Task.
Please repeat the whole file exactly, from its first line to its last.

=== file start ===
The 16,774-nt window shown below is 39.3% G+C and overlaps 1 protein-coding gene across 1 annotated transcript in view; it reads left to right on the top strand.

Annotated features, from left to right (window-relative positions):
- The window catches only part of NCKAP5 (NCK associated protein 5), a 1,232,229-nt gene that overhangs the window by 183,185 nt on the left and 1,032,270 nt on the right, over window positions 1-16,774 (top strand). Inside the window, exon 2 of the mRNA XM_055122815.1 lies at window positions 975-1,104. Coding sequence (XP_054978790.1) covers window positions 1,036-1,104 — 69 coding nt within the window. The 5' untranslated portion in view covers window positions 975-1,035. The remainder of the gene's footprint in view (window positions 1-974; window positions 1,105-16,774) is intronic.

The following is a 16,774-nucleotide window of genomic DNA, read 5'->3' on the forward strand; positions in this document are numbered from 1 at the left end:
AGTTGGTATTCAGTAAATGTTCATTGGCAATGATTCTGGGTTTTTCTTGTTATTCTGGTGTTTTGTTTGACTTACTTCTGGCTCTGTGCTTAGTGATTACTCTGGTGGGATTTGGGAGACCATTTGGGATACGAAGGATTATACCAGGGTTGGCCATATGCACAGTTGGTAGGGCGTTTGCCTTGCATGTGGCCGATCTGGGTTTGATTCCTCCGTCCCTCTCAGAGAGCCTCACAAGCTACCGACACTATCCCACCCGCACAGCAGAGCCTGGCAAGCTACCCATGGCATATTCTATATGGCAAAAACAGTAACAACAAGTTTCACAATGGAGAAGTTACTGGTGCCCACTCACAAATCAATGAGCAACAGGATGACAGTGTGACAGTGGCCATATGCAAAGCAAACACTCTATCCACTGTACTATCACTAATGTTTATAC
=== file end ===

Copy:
The 16,774-nt window shown below is 39.3% G+C and overlaps 1 protein-coding gene across 1 annotated transcript in view; it reads left to right on the top strand.

Annotated features, from left to right (window-relative positions):
- The window catches only part of NCKAP5 (NCK associated protein 5), a 1,232,229-nt gene that overhangs the window by 183,185 nt on the left and 1,032,270 nt on the right, over window positions 1-16,774 (top strand). Inside the window, exon 2 of the mRNA XM_055122815.1 lies at window positions 975-1,104. Coding sequence (XP_054978790.1) covers window positions 1,036-1,104 — 69 coding nt within the window. The 5' untranslated portion in view covers window positions 975-1,035. The remainder of the gene's footprint in view (window positions 1-974; window positions 1,105-16,774) is intronic.

The following is a 16,774-nucleotide window of genomic DNA, read 5'->3' on the forward strand; positions in this document are numbered from 1 at the left end:
AGTTGGTATTCAGTAAATGTTCATTGGCAATGATTCTGGGTTTTTCTTGTTATTCTGGTGTTTTGTTTGACTTACTTCTGGCTCTGTGCTTAGTGATTACTCTGGTGGGATTTGGGAGACCATTTGGGATACGAAGGATTATACCAGGGTTGGCCATATGCACAGTTGGTAGGGCGTTTGCCTTGCATGTGGCCGATCTGGGTTTGATTCCTCCGTCCCTCTCAGAGAGCCTCACAAGCTACCGACACTATCCCACCCGCACAGCAGAGCCTGGCAAGCTACCCATGGCATATTCTATATGGCAAAAACAGTAACAACAAGTTTCACAATGGAGAAGTTACTGGTGCCCACTCACAAATCAATGAGCAACAGGATGACAGTGTGACAGTGGCCATATGCAAAGCAAACACTCTATCCACTGTACTATCACTAATGTTTATAC